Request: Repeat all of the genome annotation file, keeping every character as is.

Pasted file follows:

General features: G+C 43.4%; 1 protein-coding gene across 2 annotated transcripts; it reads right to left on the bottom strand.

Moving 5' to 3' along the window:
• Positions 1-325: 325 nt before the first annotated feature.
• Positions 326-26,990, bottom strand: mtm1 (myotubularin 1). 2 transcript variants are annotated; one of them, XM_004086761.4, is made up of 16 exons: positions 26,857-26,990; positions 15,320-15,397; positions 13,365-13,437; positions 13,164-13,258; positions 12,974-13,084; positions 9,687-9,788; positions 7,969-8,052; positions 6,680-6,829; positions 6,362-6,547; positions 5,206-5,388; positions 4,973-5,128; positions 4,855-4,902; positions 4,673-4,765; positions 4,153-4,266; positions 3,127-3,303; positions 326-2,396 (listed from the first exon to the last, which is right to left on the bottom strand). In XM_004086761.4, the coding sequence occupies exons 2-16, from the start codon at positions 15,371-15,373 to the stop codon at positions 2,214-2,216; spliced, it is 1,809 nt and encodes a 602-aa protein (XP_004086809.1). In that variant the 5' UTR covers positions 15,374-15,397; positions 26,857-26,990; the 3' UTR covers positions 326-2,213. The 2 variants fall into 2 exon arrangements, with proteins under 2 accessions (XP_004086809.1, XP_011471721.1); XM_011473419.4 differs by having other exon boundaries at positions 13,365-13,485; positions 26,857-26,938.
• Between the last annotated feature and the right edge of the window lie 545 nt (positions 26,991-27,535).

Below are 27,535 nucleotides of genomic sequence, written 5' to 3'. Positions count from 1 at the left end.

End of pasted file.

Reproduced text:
General features: G+C 43.4%; 1 protein-coding gene across 2 annotated transcripts; it reads right to left on the bottom strand.

Moving 5' to 3' along the window:
• Positions 1-325: 325 nt before the first annotated feature.
• Positions 326-26,990, bottom strand: mtm1 (myotubularin 1). 2 transcript variants are annotated; one of them, XM_004086761.4, is made up of 16 exons: positions 26,857-26,990; positions 15,320-15,397; positions 13,365-13,437; positions 13,164-13,258; positions 12,974-13,084; positions 9,687-9,788; positions 7,969-8,052; positions 6,680-6,829; positions 6,362-6,547; positions 5,206-5,388; positions 4,973-5,128; positions 4,855-4,902; positions 4,673-4,765; positions 4,153-4,266; positions 3,127-3,303; positions 326-2,396 (listed from the first exon to the last, which is right to left on the bottom strand). In XM_004086761.4, the coding sequence occupies exons 2-16, from the start codon at positions 15,371-15,373 to the stop codon at positions 2,214-2,216; spliced, it is 1,809 nt and encodes a 602-aa protein (XP_004086809.1). In that variant the 5' UTR covers positions 15,374-15,397; positions 26,857-26,990; the 3' UTR covers positions 326-2,213. The 2 variants fall into 2 exon arrangements, with proteins under 2 accessions (XP_004086809.1, XP_011471721.1); XM_011473419.4 differs by having other exon boundaries at positions 13,365-13,485; positions 26,857-26,938.
• Between the last annotated feature and the right edge of the window lie 545 nt (positions 26,991-27,535).

Below are 27,535 nucleotides of genomic sequence, written 5' to 3'. Positions count from 1 at the left end.